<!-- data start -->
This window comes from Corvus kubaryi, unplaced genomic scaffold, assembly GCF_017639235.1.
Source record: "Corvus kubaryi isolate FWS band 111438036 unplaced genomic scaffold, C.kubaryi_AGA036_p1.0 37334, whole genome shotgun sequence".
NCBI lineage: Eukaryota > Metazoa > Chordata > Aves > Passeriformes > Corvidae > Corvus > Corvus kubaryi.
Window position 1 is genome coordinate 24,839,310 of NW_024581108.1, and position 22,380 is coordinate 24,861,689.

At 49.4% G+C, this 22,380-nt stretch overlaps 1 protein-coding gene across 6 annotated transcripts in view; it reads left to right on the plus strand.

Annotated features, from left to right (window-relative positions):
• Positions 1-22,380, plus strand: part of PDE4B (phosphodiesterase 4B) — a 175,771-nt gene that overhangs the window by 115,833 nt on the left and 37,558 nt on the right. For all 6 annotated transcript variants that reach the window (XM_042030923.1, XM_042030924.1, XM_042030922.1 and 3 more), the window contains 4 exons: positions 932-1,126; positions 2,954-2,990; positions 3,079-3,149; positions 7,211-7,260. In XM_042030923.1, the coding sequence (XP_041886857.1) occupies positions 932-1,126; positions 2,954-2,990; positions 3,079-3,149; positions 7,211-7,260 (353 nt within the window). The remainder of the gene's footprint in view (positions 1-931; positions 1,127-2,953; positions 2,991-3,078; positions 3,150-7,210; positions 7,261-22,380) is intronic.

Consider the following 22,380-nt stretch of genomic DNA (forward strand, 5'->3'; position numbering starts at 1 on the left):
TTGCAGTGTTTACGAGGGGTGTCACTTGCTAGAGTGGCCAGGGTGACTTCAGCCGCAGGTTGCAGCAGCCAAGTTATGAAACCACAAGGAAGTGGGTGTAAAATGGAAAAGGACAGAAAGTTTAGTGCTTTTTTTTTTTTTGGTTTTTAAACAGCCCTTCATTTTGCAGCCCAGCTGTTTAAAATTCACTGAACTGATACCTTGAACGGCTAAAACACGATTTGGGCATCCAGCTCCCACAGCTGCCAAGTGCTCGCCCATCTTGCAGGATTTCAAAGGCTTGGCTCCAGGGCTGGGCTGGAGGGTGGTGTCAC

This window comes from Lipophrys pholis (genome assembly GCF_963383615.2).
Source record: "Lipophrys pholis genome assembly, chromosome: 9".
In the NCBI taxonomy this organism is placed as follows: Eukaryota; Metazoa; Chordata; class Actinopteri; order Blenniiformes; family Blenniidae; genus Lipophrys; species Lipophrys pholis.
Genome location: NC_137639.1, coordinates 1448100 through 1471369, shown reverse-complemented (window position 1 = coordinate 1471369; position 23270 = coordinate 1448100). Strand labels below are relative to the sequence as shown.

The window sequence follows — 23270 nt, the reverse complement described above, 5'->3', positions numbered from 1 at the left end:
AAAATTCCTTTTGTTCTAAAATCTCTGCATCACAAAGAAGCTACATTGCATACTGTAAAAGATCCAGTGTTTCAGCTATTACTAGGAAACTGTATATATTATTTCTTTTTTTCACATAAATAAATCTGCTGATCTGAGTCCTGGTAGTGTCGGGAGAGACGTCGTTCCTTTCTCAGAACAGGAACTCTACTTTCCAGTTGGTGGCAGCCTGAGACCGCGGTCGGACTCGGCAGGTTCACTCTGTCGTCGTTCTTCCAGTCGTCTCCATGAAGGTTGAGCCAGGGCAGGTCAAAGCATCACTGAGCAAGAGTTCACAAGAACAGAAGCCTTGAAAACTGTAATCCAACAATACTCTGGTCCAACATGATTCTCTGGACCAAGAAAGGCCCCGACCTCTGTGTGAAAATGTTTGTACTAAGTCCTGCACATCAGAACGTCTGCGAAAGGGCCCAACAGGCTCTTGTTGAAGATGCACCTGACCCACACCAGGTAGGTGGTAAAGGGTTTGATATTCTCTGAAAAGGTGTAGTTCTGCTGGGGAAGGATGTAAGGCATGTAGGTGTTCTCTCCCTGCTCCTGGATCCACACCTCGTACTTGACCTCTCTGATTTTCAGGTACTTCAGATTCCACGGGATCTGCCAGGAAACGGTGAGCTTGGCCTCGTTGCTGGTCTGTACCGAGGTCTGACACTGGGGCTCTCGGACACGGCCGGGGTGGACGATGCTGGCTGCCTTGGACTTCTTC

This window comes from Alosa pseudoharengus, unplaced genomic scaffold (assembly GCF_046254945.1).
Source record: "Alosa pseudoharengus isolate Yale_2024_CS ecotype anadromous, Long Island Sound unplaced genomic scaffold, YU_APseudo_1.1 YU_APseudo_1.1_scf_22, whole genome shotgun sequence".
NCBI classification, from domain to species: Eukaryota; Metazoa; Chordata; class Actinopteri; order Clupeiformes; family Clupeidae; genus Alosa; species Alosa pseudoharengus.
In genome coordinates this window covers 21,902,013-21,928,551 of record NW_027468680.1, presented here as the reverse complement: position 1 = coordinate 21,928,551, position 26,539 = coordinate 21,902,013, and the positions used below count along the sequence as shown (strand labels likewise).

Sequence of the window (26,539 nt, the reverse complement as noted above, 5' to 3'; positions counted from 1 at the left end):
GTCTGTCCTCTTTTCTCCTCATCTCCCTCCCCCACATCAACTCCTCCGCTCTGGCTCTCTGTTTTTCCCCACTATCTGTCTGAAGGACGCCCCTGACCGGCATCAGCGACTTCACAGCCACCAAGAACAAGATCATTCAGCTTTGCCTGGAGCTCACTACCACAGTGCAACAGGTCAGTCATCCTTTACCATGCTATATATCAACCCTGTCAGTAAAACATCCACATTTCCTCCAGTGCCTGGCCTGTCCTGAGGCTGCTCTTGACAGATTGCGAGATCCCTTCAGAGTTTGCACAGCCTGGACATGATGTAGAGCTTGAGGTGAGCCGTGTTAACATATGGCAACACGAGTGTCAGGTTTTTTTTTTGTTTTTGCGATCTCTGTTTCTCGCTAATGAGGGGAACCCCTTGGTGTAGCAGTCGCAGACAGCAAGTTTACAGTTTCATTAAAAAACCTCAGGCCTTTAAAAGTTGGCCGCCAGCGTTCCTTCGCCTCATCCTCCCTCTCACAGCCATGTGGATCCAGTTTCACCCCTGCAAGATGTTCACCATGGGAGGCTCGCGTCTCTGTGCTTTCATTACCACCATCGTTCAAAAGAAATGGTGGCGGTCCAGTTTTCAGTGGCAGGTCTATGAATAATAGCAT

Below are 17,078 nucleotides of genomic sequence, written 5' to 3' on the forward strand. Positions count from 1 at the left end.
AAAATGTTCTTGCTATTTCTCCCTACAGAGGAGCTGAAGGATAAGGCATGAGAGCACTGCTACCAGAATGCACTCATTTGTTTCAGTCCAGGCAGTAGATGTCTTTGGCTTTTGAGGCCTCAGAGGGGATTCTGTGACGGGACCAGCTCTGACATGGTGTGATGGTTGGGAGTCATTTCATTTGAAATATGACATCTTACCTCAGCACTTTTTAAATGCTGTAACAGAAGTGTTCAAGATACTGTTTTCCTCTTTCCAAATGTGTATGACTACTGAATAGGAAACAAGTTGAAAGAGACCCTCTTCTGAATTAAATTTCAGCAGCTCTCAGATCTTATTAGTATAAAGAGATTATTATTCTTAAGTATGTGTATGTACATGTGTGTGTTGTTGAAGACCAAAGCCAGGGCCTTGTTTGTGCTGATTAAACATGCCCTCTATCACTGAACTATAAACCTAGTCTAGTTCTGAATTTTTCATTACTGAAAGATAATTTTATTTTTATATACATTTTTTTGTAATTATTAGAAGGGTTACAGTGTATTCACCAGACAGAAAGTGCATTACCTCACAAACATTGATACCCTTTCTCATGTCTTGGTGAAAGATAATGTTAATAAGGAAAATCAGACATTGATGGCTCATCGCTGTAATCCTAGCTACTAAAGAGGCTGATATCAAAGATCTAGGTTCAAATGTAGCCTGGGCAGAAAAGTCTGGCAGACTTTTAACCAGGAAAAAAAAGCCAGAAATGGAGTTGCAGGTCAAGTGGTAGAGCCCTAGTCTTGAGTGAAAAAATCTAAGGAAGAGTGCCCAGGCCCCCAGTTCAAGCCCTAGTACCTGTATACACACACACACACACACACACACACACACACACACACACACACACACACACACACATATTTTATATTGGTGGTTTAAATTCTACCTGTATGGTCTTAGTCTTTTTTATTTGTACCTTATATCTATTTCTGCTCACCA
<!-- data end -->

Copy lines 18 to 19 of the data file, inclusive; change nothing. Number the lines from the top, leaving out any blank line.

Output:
NCBI classification, from domain to species: Eukaryota; Metazoa; Chordata; class Actinopteri; order Clupeiformes; family Clupeidae; genus Alosa; species Alosa pseudoharengus.
In genome coordinates this window covers 21,902,013-21,928,551 of record NW_027468680.1, presented here as the reverse complement: position 1 = coordinate 21,928,551, position 26,539 = coordinate 21,902,013, and the positions used below count along the sequence as shown (strand labels likewise).